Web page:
As creators, you're putting yourselves out there through your work – it's a brave thing to do. Do you ever think about all the people who are seeing it?
LM: Honestly, I try not to think about it. [Laughs.] When someone says to me, 'you've got 50,000 followers', I look at it as just a number. But if you actually think about standing in front of that many people, it's just crazy. I don't think I could film with all those people right in front of me.
More followers can mean more haters and, as a content creator, you have to grow a thick skin very quickly. You have to remember that it's not a personal attack on you and learn to separate the haters from all the people who support you – you focus on the good as much as you can.
HA: The people who comment nasty things, they don't know you personally – it's so important to keep that in mind. There will always be people who disagree with you and that's fine if people are respectful – everyone has their own opinions.
LM: Yeah, I'm totally open to hearing other points of view, but when you see comments like: 'You're so stupid', 'You know nothing', 'Get off my screen', 'This is why women shouldn't be in sports', it goes too far and is unacceptable.
HA: It is so hard, and it's impossible to know what everyone's reaction to a video will be. If I upload a video that I love and I'm really proud of, I immediately put my phone down and don't look at it for a while because the last thing I want to see are negative comments. You could have 100 comments – most of them positive – but it's the horrible ones you concentrate on. It's hard not to.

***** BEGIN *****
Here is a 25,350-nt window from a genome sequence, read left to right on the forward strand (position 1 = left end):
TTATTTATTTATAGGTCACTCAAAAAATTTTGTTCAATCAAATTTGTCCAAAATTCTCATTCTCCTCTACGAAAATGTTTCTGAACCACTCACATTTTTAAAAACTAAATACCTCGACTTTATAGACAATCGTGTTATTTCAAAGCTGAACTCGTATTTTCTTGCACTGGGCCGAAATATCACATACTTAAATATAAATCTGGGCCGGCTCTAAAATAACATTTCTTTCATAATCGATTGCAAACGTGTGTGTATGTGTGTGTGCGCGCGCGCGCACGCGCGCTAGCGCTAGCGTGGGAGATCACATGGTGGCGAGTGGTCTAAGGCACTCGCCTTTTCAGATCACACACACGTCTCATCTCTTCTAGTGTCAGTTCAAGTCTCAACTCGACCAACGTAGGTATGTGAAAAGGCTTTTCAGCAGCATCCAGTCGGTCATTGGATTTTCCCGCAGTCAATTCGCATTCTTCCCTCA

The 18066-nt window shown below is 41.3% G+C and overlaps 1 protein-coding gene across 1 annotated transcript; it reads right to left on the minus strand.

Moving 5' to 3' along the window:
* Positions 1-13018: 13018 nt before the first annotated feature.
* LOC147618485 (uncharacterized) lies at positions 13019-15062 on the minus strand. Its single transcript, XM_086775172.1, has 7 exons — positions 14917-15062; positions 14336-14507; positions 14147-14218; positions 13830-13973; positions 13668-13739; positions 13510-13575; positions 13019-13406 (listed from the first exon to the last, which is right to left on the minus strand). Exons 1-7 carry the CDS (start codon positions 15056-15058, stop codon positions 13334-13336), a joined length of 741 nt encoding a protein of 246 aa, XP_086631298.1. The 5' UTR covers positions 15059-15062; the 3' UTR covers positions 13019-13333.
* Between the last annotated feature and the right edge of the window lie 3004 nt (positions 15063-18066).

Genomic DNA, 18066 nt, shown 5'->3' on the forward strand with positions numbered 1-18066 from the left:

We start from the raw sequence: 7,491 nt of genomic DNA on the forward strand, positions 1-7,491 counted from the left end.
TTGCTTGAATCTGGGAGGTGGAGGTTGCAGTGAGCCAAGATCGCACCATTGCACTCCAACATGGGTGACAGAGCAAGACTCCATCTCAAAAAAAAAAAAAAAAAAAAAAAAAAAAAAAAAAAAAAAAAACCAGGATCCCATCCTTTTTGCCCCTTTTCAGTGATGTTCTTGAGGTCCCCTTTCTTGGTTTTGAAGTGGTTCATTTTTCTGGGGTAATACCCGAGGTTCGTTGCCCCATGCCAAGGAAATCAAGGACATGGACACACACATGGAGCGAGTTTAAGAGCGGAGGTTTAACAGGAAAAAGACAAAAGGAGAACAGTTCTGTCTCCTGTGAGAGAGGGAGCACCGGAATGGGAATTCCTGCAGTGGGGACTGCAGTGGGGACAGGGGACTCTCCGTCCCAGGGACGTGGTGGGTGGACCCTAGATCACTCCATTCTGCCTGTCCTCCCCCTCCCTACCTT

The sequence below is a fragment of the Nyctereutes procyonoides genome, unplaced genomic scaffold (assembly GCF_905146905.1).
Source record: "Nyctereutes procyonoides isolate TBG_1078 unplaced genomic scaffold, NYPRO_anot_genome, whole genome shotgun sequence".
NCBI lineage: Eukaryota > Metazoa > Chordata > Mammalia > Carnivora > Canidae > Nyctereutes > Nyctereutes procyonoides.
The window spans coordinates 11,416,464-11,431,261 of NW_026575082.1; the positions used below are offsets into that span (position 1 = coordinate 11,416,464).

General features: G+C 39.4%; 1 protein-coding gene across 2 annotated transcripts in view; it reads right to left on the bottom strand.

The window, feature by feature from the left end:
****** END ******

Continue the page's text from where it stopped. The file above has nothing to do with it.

What about you, Juls? Would you ever paint in front of 50,000 people?
JG: Come on… I get overwhelmed when I have 20 people around me! [Laughs.] I think when you're an artist, it's your work that people are seeing rather than you. But when your artwork is unveiled, it's exciting because you get to see how people react to it and, because my paintings are interactive, how they engage with it. One of my favourite things to do is to go to a gallery or a museum to see people's reactions to artwork – it's fascinating. I've learnt that I'm just as interested in the people as I am the painting!
What if the reaction to your work is not good or what you expected?
JG: I think it's important to remember that we're all on a journey. As an artist, the first piece of artwork you create is not going to be as good as what you create in the future. You need to fail otherwise you will never get better – it's all part of learning.
I actually love it when people say, 'I think this is wrong, and this is wrong, and this is wrong…'. I find people with a completely different opinion fascinating, as long as they are respectful, because it's an opportunity to learn something new.
It's impossible for everyone to have the same opinion and if we didn't have different perspectives the world would be a poorer place. Diversity of thought is what helps us grow.